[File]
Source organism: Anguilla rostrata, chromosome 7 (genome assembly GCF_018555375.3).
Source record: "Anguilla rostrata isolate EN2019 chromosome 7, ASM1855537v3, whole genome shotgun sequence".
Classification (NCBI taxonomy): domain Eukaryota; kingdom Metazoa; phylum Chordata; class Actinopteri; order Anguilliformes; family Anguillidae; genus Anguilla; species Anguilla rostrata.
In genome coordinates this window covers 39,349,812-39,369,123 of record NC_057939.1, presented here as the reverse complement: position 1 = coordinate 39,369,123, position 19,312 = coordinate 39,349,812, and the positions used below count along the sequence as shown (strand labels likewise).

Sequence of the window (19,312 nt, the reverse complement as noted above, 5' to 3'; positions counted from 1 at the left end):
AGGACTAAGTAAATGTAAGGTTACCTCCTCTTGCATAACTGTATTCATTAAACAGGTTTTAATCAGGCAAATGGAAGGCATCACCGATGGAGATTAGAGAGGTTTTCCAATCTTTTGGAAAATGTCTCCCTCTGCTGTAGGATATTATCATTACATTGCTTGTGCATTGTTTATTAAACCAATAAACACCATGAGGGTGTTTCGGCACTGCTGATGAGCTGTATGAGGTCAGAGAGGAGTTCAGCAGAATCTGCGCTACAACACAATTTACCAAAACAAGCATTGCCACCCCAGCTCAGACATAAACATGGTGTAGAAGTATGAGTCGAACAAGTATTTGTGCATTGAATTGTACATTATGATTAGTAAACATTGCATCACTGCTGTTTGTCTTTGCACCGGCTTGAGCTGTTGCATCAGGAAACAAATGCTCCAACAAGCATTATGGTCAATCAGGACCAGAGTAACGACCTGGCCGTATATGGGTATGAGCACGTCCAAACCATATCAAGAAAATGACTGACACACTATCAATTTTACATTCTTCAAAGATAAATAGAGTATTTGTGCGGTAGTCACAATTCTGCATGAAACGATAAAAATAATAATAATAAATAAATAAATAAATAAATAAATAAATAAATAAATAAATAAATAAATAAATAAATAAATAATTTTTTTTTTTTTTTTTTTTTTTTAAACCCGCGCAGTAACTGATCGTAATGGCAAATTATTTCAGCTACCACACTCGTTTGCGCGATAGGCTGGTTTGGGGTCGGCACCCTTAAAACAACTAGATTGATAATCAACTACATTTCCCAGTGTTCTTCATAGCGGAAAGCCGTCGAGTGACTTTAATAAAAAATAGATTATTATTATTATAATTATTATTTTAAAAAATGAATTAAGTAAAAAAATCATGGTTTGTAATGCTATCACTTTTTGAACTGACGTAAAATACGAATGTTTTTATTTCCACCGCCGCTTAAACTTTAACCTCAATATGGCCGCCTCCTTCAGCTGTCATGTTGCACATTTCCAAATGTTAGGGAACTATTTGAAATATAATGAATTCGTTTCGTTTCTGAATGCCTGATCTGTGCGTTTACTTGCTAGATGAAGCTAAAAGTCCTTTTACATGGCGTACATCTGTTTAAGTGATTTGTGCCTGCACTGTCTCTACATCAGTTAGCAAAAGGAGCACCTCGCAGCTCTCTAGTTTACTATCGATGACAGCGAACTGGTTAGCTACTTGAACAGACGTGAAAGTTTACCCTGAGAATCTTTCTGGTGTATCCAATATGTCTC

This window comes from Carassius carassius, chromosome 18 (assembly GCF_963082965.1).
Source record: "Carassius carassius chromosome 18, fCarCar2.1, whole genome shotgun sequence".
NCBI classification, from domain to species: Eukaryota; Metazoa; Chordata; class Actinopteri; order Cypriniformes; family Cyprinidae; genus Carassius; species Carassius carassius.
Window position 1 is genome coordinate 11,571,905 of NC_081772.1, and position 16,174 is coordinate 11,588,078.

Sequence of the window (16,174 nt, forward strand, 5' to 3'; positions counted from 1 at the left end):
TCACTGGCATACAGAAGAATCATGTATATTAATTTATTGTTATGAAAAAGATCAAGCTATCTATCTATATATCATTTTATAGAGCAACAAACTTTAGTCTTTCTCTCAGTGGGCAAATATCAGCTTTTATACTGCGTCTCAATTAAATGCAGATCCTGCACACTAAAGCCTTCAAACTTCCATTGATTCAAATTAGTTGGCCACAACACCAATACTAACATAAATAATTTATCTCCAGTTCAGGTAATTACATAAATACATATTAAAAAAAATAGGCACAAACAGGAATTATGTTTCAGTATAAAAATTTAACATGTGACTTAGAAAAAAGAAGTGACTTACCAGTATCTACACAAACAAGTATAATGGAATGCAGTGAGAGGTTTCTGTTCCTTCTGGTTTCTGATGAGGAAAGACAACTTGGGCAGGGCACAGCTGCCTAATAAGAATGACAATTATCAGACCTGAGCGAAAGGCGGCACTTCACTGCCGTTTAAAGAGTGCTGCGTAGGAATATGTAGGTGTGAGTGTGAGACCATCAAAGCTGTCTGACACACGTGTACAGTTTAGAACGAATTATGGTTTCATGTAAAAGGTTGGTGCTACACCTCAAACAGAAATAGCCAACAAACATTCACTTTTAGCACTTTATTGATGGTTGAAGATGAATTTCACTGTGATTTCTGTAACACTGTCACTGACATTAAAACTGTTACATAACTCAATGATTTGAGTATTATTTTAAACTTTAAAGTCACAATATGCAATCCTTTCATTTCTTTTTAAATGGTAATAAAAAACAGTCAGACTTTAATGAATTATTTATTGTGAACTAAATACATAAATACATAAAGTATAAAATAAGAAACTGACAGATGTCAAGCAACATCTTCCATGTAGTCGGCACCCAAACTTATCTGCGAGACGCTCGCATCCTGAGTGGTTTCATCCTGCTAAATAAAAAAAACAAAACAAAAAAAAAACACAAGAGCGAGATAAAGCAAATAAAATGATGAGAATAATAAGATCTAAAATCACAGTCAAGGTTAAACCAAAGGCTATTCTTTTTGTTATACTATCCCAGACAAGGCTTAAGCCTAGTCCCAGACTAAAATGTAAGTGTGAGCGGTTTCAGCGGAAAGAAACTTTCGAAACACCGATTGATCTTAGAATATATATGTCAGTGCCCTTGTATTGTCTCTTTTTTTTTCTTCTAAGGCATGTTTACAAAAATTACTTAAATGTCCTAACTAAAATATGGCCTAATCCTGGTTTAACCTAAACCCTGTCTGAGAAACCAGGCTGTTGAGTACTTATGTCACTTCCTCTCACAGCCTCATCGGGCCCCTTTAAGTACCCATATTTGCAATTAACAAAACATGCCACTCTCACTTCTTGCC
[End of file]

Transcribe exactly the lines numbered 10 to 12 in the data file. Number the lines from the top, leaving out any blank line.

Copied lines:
Window position 1 is genome coordinate 11,571,905 of NC_081772.1, and position 16,174 is coordinate 11,588,078.

Sequence of the window (16,174 nt, forward strand, 5' to 3'; positions counted from 1 at the left end):
TCACTGGCATACAGAAGAATCATGTATATTAATTTATTGTTATGAAAAAGATCAAGCTATCTATCTATATATCATTTTATAGAGCAACAAACTTTAGTCTTTCTCTCAGTGGGCAAATATCAGCTTTTATACTGCGTCTCAATTAAATGCAGATCCTGCACACTAAAGCCTTCAAACTTCCATTGATTCAAATTAGTTGGCCACAACACCAATACTAACATAAATAATTTATCTCCAGTTCAGGTAATTACATAAATACATATTAAAAAAAATAGGCACAAACAGGAATTATGTTTCAGTATAAAAATTTAACATGTGACTTAGAAAAAAGAAGTGACTTACCAGTATCTACACAAACAAGTATAATGGAATGCAGTGAGAGGTTTCTGTTCCTTCTGGTTTCTGATGAGGAAAGACAACTTGGGCAGGGCACAGCTGCCTAATAAGAATGACAATTATCAGACCTGAGCGAAAGGCGGCACTTCACTGCCGTTTAAAGAGTGCTGCGTAGGAATATGTAGGTGTGAGTGTGAGACCATCAAAGCTGTCTGACACACGTGTACAGTTTAGAACGAATTATGGTTTCATGTAAAAGGTTGGTGCTACACCTCAAACAGAAATAGCCAACAAACATTCACTTTTAGCACTTTATTGATGGTTGAAGATGAATTTCACTGTGATTTCTGTAACACTGTCACTGACATTAAAACTGTTACATAACTCAATGATTTGAGTATTATTTTAAACTTTAAAGTCACAATATGCAATCCTTTCATTTCTTTTTAAATGGTAATAAAAAACAGTCAGACTTTAATGAATTATTTATTGTGAACTAAATACATAAATACATAAAGTATAAAATAAGAAACTGACAGATGTCAAGCAACATCTTCCATGTAGTCGGCACCCAAACTTATCTGCGAGACGCTCGCATCCTGAGTGGTTTCATCCTGCTAAATAAAAAAAACAAAACAAAAAAAAAACACAAGAGCGAGATAAAGCAAATAAAATGATGAGAATAATAAGATCTAAAATCACAGTCAAGGTTAAACCAAAGGCTATTCTTTTTGTTATACTATCCCAGACAAGGCTTAAGCCTAGTCCCAGACTAAAATGTAAGTGTGAGCGGTTTCAGCGGAAAGAAACTTTCGAAACACCGATTGATCTTAGAATATATATGTCAGTGCCCTTGTATTGTCTCTTTTTTTTTCTTCTAAGGCATGTTTACAAAAATTACTTAAATGTCCTAACTAAAATATGGCCTAATCCTGGTTTAACCTAAACCCTGTCTGAGAAACCAGGCTGTTGAGTACTTATGTCACTTCCTCTCACAGCCTCATCGGGCCCCTTTAAGTACCCATATTTGCAATTAACAAAACATGCCACTCTCACTTCTTGCC